I continue on my way, find another hotel to stay for a few nights, as I like this neighborhood much better than where I’m staying, yet can’t afford more than one night in Paradise (story of my life) and meet Tony, a pedicab driver who shows me photos of him dressed in uniform when he was a soldier during the war as well as some American friends. The photos are well-worn and I want to hear more of Tony’s story so I agree to hire him to drive me to get a bite to eat before I head to the War Remnants Museum. While Tony has said there’s a noodle place just a few blocks away which he can take me to, twenty-minutes later, he’s still peddling away. I insist that I don’t want to go far as I want to go to the museum. He assures me that it’s just ahead. He continues to reassure me of this as we turn left and right around many corners while weaving through traffic.Finally, we arrive at the noodle place (more Pho!) and I invite Tony for lunch, partially for some instruction on how to properly eat Pho, but mostly because I want to hear his story. We order our food and I ask Tony how to be sure I avoid eating dog. He assures me that beef always means cow (it’s a start). I then ask about his experience during and after the war.
Tony tells me that he was a Lieutenant in the South Vietnamese army for two years before Saigon fell. He spent the next two-years under arrest in a work camp before he was eventually freed and married an American, from Texas, who worked at the embassy. He now has two children, a married daughter living in Saigon and a son who is in the army in Cambodia, and four grandchildren.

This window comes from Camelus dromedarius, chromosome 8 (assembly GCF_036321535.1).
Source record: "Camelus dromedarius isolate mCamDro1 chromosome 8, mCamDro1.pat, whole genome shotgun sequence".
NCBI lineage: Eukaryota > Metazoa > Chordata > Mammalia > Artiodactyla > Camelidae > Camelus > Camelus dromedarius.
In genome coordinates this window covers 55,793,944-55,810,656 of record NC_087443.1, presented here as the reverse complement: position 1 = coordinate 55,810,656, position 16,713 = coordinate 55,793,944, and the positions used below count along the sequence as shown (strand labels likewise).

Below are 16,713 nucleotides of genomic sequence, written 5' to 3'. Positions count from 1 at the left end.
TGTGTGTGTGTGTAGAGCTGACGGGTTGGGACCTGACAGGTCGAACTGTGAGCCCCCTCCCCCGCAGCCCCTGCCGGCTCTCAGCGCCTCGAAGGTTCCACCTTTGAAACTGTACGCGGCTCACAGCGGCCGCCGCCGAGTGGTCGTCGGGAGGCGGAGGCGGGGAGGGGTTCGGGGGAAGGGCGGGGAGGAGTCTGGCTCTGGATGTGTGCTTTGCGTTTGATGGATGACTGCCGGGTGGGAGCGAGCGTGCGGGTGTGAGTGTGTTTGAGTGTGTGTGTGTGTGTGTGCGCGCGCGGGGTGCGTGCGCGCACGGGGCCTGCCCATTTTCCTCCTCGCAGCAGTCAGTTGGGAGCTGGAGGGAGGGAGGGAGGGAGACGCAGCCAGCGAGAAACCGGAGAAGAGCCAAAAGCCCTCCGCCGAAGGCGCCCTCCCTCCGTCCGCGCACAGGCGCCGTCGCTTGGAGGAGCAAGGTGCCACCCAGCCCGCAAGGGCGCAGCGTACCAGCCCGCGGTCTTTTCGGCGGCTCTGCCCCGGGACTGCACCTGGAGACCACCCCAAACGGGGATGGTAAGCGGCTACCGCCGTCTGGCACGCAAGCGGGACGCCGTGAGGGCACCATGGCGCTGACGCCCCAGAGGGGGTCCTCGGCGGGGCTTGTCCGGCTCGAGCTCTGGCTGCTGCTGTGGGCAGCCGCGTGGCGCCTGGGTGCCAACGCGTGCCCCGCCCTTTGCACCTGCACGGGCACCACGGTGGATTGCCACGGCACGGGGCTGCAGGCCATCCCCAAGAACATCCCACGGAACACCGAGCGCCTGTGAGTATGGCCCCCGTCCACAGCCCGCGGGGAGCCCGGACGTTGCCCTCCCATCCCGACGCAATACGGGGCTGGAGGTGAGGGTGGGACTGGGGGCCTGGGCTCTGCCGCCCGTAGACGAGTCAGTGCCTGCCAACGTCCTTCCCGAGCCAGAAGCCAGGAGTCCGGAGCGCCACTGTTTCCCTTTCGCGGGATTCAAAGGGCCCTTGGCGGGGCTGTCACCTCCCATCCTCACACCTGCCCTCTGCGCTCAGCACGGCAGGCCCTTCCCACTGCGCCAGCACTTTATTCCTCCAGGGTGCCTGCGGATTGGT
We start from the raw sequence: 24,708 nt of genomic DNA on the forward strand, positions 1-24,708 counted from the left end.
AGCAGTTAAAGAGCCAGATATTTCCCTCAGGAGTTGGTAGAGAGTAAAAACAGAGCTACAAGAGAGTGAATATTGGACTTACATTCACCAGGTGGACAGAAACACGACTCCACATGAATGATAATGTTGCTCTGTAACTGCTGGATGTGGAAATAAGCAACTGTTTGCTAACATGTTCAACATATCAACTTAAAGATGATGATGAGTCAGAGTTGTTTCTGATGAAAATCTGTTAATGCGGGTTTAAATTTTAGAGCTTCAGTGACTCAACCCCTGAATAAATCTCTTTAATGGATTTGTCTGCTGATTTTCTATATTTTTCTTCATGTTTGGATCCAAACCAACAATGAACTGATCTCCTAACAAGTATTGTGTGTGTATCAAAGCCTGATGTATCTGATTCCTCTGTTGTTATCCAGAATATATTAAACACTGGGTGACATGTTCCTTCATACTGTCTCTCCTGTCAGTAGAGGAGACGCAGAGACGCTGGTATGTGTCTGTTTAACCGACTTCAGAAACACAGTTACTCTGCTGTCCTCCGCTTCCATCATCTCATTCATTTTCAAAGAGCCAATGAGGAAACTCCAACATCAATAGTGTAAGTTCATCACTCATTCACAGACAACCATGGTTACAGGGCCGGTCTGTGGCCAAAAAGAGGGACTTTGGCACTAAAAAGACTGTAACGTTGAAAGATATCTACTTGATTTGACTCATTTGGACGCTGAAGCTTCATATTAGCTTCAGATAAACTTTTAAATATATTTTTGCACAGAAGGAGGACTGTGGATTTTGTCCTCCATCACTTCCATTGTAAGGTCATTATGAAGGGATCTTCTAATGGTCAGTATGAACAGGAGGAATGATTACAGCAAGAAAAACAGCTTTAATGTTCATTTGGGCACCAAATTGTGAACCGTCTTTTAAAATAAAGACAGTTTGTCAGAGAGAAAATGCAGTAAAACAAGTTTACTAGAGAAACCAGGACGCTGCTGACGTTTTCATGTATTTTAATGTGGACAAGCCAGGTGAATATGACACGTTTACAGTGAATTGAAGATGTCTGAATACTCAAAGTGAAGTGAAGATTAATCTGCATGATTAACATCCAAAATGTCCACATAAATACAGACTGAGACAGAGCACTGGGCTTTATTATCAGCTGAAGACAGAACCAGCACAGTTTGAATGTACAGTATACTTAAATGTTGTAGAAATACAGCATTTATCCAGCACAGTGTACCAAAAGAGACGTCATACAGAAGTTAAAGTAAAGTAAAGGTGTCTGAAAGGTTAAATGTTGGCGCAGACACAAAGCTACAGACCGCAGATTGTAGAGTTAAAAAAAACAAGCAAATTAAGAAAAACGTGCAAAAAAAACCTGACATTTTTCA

I also take the opportunity to ask Tony whether the city is called Saigon or Ho Chi Minh City. Tony tells me that it’s Saigon. Well, at least he calls it Saigon. He says that younger people call it Ho Chi Minh City, but “for you and me, it’s Saigon.” (Did he just call me old?).
We finish up, hop back onto his pedicab, and he takes me to the museum.When we arrive he tells me the cost is 300,000, double that of our agreed upon 150,000. According to Tony, it was 150,000 one-way. I have flashbacks of yesterday’s cab-ride from the airport. It’s difficult when you know you’re being overcharged yet, they’re so darned nice about it. And there might just be a bit of guilt playing a role here due to the troubled history of America and Vietnam.
*Note – I did have a travel alert on the account stating that I would be in Malaysia on the dates it was accessed. You can do this online with most debit/credit cards which will help you have access to your money while you’re traveling.
Tomorrow – Facing the past
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Have a great trip! Looking forward to the photos!
Thanks! I’ll do what I can!
Sounds like you’re diving in. Saigon is famous for it’s street food, so I’m envious of your time there. Check with someone local on the dog meat issue; I remember being told that eating dog in southern Vietnam is taboo. ‘Taboo’ may be too strong a word, but the idea (from my understanding at least) is that it is more common in the north, especially in the mountains. I found that to be the case. I love Vietnam!
Thanks! It’s always hard arriving in a new place and figuring out how it works. I’ve asked various people about dog and I’ve just received general answers like, “though it is eaten, you won’t mistakenly eat it.” I’ll be traveling up north as my plane ticket is out of Hanoi and I must go to Da Nang as that’s where Ba Na Cable Car is.